There are certain things that seem insanely daunting before you start backpacking. For me, one of those things was transportation. On a very limited budget, I’d be forced to take trains and buses everywhere. I never even conquered the New York City bus system, and I lived there eight years. So how would I figure out public transportation in a foreign country in another language?! Every time I looked online for information on Thai Railways, I was directed to a timetable, but I never found much more information than that. Truth is, you don’t really need more information than that. The Thai Railways Northern Train in Thailand is actually easy to use. Despite that, here’s what I learned.
Thai Railways North Line from Bangkok to Chiang Mai
How to buy tickets
Thai Railways Regular Train – Buying tickets for the regular daytime train is actually easy. In Bangkok, there’s even a “Foreigners’ Line” where the attendant speaks English. You simply tell them where you want to go and when you want to leave. Unless you are going to Chiang Mai, you can buy your tickets same day.
Thai Railways Night Train – Getting tickets for the night train is a little more difficult. You’ll want to buy tickets at least three days in advance. You can buy them online, however it’s much cheaper to go in person and get them at the station.
Online – When I first went to Thailand, it was difficult to buy tickets online, but now it’s much easier. This is really helpful for the night train which books up in advance!
You can easily access the Thai Railways timetable online. That being said, trains are rarely on time. Be there ready to leave when the train is scheduled to depart, but ask one of the men at the station if it’s on time. They are usually dressed in khaki uniforms and stand by the tracks. Just show them your ticket and they will show you what platform to go to. I had one gentlemen who even came and found me when the train was an hour late to make sure I got on ok.
First, Second, & Third Class
There are different classes for the train. Third class is the cheapest. It has no air conditioning and is how most of the locals travel. If you are taking a ride under three hours, I’d recommend third class. It’s amazing to experience the local way to travel and it’s super cheap. I was actually comfortable since there are fans and the windows go down creating a nice breeze. Although, you will get a little dirty from dust blowing in. For longer rides, splurge on second class which has air conditioning. I honestly have no idea what first class looks like but at that point you might as well fly there.
Where to sit on Thai Railways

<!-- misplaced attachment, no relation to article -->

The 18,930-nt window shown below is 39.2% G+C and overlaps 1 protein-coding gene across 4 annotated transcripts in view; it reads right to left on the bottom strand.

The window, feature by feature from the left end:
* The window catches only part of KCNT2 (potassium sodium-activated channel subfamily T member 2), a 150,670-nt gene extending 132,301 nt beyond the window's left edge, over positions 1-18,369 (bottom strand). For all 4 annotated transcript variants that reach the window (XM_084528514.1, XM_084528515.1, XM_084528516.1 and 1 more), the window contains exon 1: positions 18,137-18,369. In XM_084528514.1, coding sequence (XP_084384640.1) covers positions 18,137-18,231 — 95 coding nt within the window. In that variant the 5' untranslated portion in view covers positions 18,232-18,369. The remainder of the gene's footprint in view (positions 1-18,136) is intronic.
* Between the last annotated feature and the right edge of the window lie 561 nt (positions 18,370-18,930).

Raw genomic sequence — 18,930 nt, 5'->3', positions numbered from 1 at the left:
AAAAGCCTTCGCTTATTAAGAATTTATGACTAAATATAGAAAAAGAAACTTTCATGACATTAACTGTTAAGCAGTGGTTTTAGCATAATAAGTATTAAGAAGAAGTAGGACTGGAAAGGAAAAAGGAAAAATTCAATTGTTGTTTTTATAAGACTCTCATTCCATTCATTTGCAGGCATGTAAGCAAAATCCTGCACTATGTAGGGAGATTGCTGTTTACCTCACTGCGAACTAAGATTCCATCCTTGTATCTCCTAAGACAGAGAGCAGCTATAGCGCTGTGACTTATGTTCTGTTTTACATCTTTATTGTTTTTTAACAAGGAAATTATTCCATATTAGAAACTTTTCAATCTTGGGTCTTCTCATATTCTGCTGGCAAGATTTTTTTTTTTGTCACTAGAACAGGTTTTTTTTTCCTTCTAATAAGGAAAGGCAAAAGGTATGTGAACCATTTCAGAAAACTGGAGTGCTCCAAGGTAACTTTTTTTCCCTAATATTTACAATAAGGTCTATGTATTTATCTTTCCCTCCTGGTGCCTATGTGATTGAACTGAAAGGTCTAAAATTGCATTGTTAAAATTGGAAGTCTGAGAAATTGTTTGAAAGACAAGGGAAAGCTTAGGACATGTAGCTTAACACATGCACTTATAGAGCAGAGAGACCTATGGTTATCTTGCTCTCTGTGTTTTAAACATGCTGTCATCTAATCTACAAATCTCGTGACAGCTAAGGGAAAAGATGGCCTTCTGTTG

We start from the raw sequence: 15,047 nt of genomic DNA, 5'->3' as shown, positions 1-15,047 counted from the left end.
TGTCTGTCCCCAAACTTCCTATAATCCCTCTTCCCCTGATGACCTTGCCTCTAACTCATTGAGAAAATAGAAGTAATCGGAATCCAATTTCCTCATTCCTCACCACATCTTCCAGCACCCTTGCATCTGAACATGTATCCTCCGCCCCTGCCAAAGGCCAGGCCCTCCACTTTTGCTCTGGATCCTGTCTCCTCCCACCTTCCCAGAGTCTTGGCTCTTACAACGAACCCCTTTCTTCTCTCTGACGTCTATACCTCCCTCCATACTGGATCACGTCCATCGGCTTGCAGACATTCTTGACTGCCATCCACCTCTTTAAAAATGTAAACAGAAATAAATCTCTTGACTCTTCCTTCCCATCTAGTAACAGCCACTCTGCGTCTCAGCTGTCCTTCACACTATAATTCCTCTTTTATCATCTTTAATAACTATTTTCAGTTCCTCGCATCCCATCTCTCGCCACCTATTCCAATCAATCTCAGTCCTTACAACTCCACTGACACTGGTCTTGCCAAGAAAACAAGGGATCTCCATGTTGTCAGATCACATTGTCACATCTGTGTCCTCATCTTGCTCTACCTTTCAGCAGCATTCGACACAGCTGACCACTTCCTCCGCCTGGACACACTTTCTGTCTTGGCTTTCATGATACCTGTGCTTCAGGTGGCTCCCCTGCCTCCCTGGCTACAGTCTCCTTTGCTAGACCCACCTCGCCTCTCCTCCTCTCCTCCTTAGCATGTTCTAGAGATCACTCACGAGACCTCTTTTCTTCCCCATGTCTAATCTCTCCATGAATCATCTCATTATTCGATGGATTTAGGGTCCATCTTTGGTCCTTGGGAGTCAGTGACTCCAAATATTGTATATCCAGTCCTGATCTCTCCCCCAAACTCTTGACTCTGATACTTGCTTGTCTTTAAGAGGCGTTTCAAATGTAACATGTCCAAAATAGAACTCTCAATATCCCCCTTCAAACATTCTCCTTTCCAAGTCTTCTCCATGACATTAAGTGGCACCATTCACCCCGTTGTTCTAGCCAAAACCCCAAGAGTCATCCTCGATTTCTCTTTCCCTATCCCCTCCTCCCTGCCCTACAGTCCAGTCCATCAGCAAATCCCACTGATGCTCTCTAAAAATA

A common mistake on the train is to sit anywhere. Look at your ticket and see if there is a seat number or if it says “standee”. Shorter trips are usually standing, but you can sit down until someone comes and tells you you are in their seat. If you have an assigned seat, ask the man at the station where to stand when the train pulls in so that you board the right car. If it doesn’t say standee or a seat number, it’s a free for all.
The best way to make friends in Northern Thailand besides hostels is definitely the train. Chances are, everyone is going to the same stop as you. Since the trains are constantly late, I’d often have to use the bathroom at the train station. I made a ton of friends just by asking other backpackers to watch my bag while I went to the bathroom or by asking if they knew how late the train was. Plus, then you don’t have to sit on the train alone. Also, make sure to smile at all the locals and greet them with a wai (bow with hands in prayer position). One of the very sweet locals actually ended up sharing her food with me.
Where to Stop on Thai Railways
Although the timetable lists fewer than twenty stops, there are actually hundreds. Having GPS on your phone is helpful so that you can follow the train and see how many more stops are actually ahead. I’d recommend getting off at Ayutthaya, Lopburi, Phitsanulok, and Chiang Mai.
You can read more about these locations in my blog posts here…
Stopping at Ayutthaya * The Monkeys of Lopburi
Regular Train – Getting food on the regular train is pretty adventurous. People walk around with homemade treats (dumplings, fried rice, sweets, etc.), selling them for around $1. I’d always wait to see how many locals bought something before making a purchase myself. One guy came on with fried chicken and the locals went nuts for it, so I bought some and it was the best fried chicken I’d ever had.
Night Train – Unfortunately, the night train does not have vendors walking back and forth. The food on the train is overpriced and not included in the ticket. I was handed an orange juice without being told a price so I assumed it came with the ticket. It did not, so I had to pay before departing the train. Definitely eat before boarding and bring snacks/drinks with you.
The Thai Railways Night Train
The night train is a great way to get from Bangkok to Chiang Mai and back. You need to book in advance (at least three days) as it sells out quickly. Always ask for a lower bunk as the train rocks back and forth, and sleeping on the top is difficult. I’d recommend bringing an eye mask, ear plugs, and your own snacks. Also, bring something to lock up your belongings. The train is known for theft and most travel insurance policies won’t cover theft on night trains/buses.
Have any more questions about taking the Northern Train in Thailand? Leave them in the comments!
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Michelle Della Giovanna
Writer at Full Time Explorer
I’m just your average New Yorker who quit her job in the fashion industry to explore the world. Come find out what it’s like to trade in five-inch heels for squat toilets.
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